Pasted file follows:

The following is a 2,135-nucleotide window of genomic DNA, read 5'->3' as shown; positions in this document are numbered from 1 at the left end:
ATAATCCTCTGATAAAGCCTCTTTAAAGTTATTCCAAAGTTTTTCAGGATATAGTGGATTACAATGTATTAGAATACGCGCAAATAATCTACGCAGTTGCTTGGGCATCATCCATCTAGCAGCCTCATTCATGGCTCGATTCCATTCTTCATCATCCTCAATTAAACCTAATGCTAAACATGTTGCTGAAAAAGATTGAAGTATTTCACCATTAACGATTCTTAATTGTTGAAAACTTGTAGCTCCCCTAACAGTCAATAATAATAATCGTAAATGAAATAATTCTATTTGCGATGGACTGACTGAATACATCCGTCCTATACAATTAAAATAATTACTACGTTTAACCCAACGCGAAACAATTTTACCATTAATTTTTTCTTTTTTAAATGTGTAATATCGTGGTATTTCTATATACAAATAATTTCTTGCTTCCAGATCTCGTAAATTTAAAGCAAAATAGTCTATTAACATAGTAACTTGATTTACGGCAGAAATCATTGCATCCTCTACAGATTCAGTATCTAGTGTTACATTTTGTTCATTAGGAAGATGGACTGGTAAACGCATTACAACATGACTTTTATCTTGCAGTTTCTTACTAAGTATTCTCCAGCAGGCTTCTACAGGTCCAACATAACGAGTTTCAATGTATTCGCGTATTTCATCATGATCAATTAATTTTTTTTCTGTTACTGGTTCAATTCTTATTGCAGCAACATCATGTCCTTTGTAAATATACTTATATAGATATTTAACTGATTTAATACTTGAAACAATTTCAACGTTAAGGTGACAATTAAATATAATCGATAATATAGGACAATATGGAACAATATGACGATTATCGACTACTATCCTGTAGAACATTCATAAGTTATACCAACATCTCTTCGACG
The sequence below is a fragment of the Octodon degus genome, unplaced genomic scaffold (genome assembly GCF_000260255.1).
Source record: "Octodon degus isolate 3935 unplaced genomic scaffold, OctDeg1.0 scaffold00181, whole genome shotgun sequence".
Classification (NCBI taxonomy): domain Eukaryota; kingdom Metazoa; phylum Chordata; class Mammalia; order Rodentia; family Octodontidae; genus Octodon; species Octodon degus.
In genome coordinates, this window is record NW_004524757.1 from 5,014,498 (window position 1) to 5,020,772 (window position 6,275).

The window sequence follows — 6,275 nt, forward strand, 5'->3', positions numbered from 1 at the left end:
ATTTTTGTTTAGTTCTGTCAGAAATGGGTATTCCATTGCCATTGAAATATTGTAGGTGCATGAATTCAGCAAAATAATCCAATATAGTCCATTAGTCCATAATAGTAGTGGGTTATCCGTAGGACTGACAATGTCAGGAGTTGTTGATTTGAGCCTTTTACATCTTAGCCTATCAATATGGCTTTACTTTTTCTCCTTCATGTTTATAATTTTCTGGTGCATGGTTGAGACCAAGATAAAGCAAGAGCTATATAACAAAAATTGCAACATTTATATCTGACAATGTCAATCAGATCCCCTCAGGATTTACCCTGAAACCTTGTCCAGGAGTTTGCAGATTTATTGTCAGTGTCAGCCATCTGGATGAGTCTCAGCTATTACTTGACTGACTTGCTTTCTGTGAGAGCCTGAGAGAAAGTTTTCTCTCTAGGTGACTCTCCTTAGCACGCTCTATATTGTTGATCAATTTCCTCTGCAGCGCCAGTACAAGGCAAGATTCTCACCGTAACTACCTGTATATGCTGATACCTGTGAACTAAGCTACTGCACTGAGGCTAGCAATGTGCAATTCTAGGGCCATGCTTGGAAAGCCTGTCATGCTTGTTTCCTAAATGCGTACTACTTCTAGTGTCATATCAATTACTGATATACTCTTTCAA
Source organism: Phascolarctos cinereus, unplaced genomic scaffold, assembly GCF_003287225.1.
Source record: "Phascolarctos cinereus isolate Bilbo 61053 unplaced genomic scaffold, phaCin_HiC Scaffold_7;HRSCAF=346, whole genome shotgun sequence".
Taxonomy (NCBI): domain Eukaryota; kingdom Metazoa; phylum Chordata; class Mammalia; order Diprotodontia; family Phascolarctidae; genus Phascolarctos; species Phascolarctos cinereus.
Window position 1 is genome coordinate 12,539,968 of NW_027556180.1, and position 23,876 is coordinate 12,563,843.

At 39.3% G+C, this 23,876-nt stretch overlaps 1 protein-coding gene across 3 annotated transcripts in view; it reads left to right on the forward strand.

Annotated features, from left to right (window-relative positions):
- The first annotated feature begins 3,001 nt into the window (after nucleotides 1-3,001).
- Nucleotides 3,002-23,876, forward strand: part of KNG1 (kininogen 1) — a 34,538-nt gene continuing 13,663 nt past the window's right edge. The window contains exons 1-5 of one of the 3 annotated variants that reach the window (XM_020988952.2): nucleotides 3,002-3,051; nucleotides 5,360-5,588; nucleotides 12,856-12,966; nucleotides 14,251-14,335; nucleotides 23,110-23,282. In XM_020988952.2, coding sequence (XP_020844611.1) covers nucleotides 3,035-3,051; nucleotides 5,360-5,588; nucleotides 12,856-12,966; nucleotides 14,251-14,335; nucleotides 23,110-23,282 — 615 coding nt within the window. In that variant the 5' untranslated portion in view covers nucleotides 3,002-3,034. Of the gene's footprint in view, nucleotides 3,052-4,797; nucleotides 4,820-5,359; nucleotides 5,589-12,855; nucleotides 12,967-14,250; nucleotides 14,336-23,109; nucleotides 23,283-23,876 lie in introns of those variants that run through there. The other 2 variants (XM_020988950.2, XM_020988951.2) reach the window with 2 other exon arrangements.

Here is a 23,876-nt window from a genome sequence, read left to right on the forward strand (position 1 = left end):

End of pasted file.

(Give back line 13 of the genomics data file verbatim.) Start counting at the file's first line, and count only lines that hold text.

At 39.3% G+C, this 23,876-nt stretch overlaps 1 protein-coding gene across 3 annotated transcripts in view; it reads left to right on the forward strand.